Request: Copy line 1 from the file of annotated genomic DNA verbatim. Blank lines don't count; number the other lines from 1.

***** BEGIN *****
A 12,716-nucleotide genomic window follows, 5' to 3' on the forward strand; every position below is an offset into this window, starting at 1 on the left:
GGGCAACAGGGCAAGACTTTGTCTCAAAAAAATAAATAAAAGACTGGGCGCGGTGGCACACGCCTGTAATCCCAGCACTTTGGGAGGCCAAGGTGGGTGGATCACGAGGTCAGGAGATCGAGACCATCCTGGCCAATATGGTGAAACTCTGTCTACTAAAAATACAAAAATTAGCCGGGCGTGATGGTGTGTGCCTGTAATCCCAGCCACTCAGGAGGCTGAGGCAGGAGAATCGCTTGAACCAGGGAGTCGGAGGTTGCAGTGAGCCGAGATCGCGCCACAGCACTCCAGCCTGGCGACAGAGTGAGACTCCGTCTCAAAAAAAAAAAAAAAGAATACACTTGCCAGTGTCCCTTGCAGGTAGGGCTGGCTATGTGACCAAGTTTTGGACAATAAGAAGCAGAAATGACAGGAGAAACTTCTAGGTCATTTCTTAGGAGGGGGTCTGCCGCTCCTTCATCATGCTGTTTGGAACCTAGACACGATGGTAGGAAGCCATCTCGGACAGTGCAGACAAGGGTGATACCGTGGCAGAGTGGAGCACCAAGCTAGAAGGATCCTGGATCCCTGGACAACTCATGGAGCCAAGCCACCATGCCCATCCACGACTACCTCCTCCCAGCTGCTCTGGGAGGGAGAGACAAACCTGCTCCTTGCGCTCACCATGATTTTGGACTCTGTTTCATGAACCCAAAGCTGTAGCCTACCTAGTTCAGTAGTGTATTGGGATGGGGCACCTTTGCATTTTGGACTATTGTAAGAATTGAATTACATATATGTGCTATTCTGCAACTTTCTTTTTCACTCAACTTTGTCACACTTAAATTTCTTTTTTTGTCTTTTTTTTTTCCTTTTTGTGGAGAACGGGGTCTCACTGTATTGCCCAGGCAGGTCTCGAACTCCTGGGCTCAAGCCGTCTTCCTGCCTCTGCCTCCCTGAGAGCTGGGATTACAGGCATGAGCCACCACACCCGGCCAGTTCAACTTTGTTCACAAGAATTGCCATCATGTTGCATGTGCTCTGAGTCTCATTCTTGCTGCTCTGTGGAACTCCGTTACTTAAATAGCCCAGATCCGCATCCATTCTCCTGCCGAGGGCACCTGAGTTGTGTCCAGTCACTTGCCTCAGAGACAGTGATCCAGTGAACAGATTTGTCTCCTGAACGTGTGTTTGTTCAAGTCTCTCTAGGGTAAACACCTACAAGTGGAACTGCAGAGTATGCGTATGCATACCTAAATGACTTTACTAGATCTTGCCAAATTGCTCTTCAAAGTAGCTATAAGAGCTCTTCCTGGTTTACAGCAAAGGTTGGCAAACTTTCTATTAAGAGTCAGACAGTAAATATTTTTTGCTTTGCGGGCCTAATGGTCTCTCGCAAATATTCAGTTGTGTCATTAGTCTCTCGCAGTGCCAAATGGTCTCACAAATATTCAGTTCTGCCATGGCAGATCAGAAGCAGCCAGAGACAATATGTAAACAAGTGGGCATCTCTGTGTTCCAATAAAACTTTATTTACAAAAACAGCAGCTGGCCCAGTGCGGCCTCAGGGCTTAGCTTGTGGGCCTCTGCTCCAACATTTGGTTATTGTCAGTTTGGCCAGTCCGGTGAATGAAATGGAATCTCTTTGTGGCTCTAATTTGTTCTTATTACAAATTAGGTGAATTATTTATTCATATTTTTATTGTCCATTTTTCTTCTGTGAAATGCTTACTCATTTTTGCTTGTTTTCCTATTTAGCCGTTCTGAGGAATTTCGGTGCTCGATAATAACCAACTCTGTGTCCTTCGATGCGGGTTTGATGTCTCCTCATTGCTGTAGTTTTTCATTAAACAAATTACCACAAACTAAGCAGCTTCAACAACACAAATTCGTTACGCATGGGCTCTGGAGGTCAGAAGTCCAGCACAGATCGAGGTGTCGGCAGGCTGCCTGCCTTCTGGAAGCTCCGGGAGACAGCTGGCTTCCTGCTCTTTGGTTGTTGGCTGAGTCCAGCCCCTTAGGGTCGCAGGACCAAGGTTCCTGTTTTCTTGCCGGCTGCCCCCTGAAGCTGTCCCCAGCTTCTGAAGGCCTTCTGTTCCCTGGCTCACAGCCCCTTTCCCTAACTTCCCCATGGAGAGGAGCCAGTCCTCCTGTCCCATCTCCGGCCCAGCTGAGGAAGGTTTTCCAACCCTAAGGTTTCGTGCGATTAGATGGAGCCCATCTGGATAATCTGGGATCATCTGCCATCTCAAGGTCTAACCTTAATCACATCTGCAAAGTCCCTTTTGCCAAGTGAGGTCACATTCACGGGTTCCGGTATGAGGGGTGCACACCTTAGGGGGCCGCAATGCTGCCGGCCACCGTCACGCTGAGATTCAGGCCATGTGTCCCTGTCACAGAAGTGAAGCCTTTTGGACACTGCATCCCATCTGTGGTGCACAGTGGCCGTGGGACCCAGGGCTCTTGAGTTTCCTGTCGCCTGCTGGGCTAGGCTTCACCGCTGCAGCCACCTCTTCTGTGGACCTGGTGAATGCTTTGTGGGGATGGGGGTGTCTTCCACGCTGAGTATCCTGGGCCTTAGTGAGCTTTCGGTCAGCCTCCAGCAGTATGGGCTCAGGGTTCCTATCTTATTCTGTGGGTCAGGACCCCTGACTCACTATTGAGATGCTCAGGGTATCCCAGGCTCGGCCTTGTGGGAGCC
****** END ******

A 12,716-nucleotide genomic window follows, 5' to 3' on the forward strand; every position below is an offset into this window, starting at 1 on the left: